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Secondary metabolites are organic compounds that are not directly involved in the normal growth, development, or reproduction of an organism. Unlike primary metabolites, absence of secondary metabolites does not result in immediate death, but rather in long-term impairment of the organism's survivability, fecundity, or aesthetics, or perhaps in no significant change at all. Secondary metabolites are often restricted to a narrow set of species within a phylogenetic group. Secondary metabolites often play an important role in plant defense against herbivory and other interspecies defenses. Humans use secondary metabolites as medicines, flavorings, and recreational drugs.
Secondary metabolites aid a plant in important functions such as protection, competition, and species interactions, but are not necessary for survival. One important defining quality of secondary metabolites is their specificity. Usually, secondary metabolites are specific to an individual species. Research also shows that secondary metabolic can affect different species in varying ways. In the same forest, four separate species of arboreal marsupial folivores reacted differently to a secondary metabolite in eucalypts. This shows that differing types of secondary metabolites can be the split between two herbivore ecological niches. Additionally, certain species evolve to resist plant secondary metabolites and even use them for their own benefit. For example, monarch butterflies have evolved to be able to eat milkweed (Asclepias) despite the toxic secondary metabolite it contains. This ability additionally allows the butterfly and caterpillar to be toxic to other predators due to the high concentration of secondary metabolites consumed.
Human health implicationsEdit
Most polyphenol nutraceuticals from plant origin must undergo intestinal transformations, by microbiota and enterocyte enzymes, in order to be absorbed at enterocyte and colonocyte levels. This gives rise to diverse beneficial effects in the consumer, including a vast array of protective effects against viruses, bacteria, and protozoan parasites.
Secondary metabolites also have a strong impact on the food humans eat. Some researchers believe that certain secondary metabolite volatiles are responsible for human food preferences that may be evolutionarily based in nutritional food. This area of interest has not been thoroughly researched, but has interesting implications for human preference. Many secondary metabolites aid the plant in gaining essential nutrients, such as nitrogen. For example, legumes use flavonoids to signal a symbiotic relationship with nitrogen fixing bacteria (rhizobium) to increase their nitrogen uptake. Therefore, many plants that utilize secondary metabolites are high in nutrients and advantageous for human consumption.
Most of the secondary metabolites of interest to humankind fit into categories which classify secondary metabolites based on their biosynthetic origin. Since secondary metabolites are often created by modified primary metabolite synthases, or "borrow" substrates of primary metabolite origin, these categories should not be interpreted as saying that all molecules in the category are secondary metabolites (for example the steroid category), but rather that there are secondary metabolites in these categories.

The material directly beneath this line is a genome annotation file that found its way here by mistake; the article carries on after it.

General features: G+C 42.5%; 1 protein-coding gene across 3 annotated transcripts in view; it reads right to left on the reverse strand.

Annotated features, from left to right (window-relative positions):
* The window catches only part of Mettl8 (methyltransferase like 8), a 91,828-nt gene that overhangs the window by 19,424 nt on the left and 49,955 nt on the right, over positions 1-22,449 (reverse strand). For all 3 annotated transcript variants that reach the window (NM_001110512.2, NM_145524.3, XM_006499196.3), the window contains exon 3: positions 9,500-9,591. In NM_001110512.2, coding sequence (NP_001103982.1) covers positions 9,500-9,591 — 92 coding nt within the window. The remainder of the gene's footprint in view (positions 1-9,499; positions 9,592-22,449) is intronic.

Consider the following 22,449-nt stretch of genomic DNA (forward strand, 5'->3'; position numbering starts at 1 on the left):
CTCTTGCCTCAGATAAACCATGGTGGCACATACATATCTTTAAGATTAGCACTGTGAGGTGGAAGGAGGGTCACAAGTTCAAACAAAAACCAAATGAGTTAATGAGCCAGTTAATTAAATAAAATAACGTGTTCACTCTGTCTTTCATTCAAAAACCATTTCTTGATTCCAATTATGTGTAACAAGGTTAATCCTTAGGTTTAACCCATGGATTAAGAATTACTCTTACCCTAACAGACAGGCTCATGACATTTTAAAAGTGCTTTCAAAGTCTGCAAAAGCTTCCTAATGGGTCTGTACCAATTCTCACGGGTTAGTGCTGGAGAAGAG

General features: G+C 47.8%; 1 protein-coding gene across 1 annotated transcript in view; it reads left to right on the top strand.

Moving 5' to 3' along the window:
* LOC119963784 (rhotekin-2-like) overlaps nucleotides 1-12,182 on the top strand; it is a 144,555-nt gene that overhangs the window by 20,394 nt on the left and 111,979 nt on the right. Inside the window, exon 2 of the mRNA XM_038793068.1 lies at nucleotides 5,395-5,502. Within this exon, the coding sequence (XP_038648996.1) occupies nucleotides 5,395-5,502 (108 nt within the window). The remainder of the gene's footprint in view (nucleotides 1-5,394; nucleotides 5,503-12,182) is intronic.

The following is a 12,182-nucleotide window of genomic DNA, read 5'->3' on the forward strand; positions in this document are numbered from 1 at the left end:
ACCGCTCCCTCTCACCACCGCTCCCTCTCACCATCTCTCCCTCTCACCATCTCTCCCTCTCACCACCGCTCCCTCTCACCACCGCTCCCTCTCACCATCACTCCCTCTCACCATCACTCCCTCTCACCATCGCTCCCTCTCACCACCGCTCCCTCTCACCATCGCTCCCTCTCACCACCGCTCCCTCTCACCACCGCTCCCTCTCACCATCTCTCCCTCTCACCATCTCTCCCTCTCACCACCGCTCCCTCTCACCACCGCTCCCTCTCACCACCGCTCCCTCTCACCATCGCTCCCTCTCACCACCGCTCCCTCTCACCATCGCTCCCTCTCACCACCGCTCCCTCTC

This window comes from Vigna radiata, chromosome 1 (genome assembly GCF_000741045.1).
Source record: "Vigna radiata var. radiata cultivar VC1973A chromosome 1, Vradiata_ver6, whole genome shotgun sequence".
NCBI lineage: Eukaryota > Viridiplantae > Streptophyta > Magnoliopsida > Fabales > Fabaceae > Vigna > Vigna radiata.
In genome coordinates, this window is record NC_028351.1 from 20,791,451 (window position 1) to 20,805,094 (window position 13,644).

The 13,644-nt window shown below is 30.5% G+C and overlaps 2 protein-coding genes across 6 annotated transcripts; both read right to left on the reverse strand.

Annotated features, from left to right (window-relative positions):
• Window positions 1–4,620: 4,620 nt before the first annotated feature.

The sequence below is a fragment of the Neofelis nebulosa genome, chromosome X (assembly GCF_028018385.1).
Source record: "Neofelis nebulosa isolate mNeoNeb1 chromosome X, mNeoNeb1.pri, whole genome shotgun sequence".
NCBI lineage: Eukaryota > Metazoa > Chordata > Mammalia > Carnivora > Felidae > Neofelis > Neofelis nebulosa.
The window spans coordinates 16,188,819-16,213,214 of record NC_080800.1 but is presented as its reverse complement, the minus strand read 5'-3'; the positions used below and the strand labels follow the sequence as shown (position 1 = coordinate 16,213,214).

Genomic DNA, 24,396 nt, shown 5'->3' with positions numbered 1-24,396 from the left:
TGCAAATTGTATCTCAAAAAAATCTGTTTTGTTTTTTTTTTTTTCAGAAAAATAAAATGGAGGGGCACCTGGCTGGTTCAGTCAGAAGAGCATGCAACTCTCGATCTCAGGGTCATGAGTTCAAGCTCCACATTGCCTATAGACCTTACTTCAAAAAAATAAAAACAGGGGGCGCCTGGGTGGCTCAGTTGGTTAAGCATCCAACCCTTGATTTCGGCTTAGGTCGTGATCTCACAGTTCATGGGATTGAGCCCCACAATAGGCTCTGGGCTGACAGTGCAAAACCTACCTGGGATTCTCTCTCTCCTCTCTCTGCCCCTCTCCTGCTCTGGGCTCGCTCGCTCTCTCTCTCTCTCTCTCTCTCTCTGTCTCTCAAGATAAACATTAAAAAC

Small "small molecules"Edit
- Alkaloids (usually a small, heavily derivated[clarification needed] amino acid):
- Hyoscyamine, present in Datura stramonium
- Atropine, present in Atropa belladonna, Deadly nightshade
- Cocaine, present in Erythroxylum coca the Coca plant
- Scopolamine, present in the Solanaceae (nightshade) plant family
- Codeine and Morphine, present in Papaver somniferum, the opium poppy
- Tetrodotoxin, a microbial product in Fugu and some salamanders
- Vincristine & Vinblastine, mitotic inhibitors found in the Rosy Periwinkle
- Terpenoids (come from semiterpene oligomerization):
- Flavonoids (or bioflavonoids) (from the Latin word flavus meaning yellow, their color in nature) are a class of plant and fungus secondary metabolites):
- Glycosides (heavily modified sugar molecules):
- Natural phenols:
- Phenazine-1-carboxylic acid (and derivatives)
- Biphenyls and dibenzofurans are phytoalexins of the Pyrinae
Big "small molecules", produced by large, modular, "molecular factories"Edit
- Fatty acid synthase products :
- Nonribosomal peptides:
- Ribosomally synthesized and post-translationally modified peptides:
- Hybrids of the above three:
Non-"small molecules" - DNA, RNA, ribosome, or polysaccharide "classical" biopolymersEdit
- Ribosomal peptides:
- "Secondary metabolites - Knowledge Encyclopedia". www.biologyreference.com. Retrieved 2016-05-10.
- Pichersky, E. & Gang, D.R. (2000) Genetics and biochemistry of secondary metabolites in plants: an evolutionary perspective. Trends in plant science, 5, 439-445.
- Jensen, L.M., Wallis, I.R., Marsh, K.J., Moore, B.D., Wiggins, N.L., & Foley, W.J. (2014) Four species of arboreal folivore show differential tolerance to a secondary metabolite. Oecologia, 176, 251-258.
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- Marín, Laura; Miguélez, Elisa M.; Villar, Claudio J.; Lombó, Felipe (6 April 2018). "Bioavailability of Dietary Polyphenols and Gut Microbiota Metabolism: Antimicrobial Properties". BioMed Research International. 2015: 1–18. doi:10.1155/2015/905215. Retrieved 6 April 2018.
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- Chizzali, Cornelia & Beerhues, Ludger (2012). "Phytoalexins of the Pyrinae: Biphenyls and dibenzofurans". Beilstein J. Org. Chem. 8: 613–620. doi:10.3762/bjoc.8.68.
- Media related to Secondary metabolites at Wikimedia Commons